Pop culture obsessives writing for the pop culture obsessed.
Hop Along (Photo by: Shervin Lainez)

It’s ironic that, when Hop Along’s sophomore album—and its first for Saddle Creek Records—was announced, the band was referred to as “a secret.” In a way, it makes sense that this is how the band is regarded. Gestating for nearly a decade, Hop Along could easily be seen as the kind of band that exists on the fringes. Starting as Frances Quinlan’s solo project under the name Hop Along, Queen Ansleis, the band slowly evolved, though Quinlan’s husky voice and off-kilter insights have always remained Hop Along’s anchor.


With the comma and Queen Ansleis excised from its name, Hop Along came busting out of Philadelphia’s D.I.Y. scene in 2012 with Get Disowned, a record that should have rocketed the band to stardom. That boost never came, but a groundswell formed around the group, attracting the attention of Saddle Creek in the process. That build has put more eyes on Hop Along, and Painted Shut shows the band doesn’t falter when it’s put under the spotlight.

Opening with “The Knock,” Painted Shut offers listeners a road map of what’s to come over the next 40 minutes. For the song’s first 20 seconds, guitars chime back and forth between channels, playing off one another like a flirtatious conversation. Quinlan’s voice only makes the infatuation build all the more, as she reaches both the top and bottom of her register and plays hard to get with songwriting conventions.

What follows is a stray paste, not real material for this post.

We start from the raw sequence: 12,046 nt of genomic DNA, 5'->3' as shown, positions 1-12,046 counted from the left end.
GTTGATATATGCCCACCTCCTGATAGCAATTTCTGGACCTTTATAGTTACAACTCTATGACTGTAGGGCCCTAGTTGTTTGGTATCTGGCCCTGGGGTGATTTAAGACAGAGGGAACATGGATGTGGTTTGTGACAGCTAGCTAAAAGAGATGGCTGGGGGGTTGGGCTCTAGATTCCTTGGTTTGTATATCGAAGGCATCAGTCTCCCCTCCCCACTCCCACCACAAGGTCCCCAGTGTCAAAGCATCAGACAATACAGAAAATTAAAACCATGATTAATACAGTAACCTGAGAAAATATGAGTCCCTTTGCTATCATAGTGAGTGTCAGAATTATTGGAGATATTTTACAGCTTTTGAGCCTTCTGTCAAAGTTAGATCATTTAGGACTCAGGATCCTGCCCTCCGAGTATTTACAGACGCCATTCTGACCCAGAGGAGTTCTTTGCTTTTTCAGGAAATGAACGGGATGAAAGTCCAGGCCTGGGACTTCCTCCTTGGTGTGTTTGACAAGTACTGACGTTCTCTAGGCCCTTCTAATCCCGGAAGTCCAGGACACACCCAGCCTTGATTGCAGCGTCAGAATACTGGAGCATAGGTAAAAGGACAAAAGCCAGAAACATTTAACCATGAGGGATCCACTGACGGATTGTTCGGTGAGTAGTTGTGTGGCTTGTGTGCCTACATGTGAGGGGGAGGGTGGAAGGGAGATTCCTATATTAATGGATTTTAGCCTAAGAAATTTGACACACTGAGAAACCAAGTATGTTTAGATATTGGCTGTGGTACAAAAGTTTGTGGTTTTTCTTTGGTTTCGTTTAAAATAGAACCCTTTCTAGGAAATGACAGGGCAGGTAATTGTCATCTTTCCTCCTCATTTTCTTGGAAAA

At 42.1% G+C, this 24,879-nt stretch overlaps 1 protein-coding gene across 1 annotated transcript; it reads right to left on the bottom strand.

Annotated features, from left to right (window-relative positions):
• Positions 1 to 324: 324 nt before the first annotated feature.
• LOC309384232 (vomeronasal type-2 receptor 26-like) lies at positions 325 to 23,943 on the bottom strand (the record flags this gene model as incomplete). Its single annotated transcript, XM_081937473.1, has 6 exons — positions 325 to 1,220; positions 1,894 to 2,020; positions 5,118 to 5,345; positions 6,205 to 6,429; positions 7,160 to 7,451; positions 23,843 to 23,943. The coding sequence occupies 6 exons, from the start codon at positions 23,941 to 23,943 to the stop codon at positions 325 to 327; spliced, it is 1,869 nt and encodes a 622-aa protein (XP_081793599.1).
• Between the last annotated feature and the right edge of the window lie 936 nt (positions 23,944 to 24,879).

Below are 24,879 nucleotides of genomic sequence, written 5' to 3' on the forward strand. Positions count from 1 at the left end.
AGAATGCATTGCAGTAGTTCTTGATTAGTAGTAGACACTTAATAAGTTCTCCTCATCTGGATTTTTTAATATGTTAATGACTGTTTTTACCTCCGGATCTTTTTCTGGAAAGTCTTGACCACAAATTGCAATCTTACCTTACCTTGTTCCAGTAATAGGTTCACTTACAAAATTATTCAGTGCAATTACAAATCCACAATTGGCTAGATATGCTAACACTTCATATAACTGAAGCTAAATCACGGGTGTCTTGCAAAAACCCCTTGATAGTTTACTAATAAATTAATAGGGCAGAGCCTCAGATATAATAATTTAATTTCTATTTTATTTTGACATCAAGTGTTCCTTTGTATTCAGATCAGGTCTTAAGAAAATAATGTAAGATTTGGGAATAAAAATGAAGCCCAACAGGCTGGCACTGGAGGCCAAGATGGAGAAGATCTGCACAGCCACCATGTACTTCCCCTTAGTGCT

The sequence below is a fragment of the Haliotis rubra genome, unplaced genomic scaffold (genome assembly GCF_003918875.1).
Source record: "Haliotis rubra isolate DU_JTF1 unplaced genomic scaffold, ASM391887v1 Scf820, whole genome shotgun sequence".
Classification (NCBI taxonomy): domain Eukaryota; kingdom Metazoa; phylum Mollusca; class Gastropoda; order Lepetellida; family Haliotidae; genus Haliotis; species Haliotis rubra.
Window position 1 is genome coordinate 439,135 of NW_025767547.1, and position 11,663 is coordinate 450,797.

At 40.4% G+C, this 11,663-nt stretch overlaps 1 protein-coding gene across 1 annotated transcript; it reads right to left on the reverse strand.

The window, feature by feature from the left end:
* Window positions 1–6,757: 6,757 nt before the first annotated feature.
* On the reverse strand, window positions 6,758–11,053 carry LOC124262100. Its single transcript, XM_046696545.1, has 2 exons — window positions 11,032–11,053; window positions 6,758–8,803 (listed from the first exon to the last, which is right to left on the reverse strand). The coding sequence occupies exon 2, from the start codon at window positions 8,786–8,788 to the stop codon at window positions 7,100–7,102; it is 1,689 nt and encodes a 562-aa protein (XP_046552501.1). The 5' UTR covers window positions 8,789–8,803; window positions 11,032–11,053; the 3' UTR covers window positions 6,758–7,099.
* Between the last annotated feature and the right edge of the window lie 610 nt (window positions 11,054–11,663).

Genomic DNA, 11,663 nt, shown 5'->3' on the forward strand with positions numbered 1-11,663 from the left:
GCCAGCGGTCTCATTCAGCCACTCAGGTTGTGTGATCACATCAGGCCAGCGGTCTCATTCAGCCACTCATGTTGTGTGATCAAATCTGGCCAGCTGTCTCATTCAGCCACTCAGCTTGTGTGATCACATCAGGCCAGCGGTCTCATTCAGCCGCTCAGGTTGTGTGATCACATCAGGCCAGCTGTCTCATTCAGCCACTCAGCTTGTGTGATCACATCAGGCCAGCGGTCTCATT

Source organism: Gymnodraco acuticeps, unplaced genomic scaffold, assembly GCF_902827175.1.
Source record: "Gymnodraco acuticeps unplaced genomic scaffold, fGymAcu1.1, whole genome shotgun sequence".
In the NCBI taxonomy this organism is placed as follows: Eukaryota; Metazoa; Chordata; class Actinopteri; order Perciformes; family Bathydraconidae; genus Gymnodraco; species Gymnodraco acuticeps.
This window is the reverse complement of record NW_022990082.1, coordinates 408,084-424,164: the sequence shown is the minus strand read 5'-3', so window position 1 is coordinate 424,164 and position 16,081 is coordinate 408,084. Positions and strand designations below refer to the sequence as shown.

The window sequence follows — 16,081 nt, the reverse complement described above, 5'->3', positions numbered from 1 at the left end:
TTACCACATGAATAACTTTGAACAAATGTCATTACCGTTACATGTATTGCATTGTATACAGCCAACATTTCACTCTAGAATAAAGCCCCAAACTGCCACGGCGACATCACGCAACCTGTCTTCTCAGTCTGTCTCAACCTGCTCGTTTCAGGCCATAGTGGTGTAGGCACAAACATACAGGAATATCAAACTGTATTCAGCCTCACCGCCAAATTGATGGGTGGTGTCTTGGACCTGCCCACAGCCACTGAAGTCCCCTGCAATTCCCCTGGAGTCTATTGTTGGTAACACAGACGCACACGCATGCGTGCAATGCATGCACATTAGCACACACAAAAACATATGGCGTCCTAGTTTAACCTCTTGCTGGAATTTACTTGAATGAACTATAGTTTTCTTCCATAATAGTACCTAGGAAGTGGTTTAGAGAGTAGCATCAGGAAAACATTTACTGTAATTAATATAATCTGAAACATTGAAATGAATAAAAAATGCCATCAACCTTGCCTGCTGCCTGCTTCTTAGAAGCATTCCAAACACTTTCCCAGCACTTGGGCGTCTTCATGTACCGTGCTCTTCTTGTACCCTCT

These densely packed sections pop up routinely throughout Painted Shut, and they’re what make the album such a memorable listen. Whether it’s Quinlan’s hollering, a guitar riff, a bass line, or even a lowly tambourine shake, subtle accents never muddy a song’s central thesis, instead offering a deeper look into the band’s world. Even when songs are at their busiest the various parts never compete, as the overflowing layers of “Horseshoe Crabs” prove. It’s fitting how much the song references Saddle Creek’s top dogs, channeling the key-smashing piano of Cursive’s The Ugly Organ, while Quinlan’s lyrics recall Conor Oberst’s ability to overanalyze compact moments until they carry an improbable weight.

At times, Painted Shut blends all the various parts of Hop Along’s history. “Happy To See Me” has the Jeff Mangum-like machinations of the band’s freak-folk early days, while “Sister Cities” references alt-country and guitar-heavy indie rock without merely cribbing from its sources. Unfortunately for some, Painted Shut signals the end of Hop Along’s tenure as a little-known buzz band. For everyone else, it’s the sound of being welcomed to the party.


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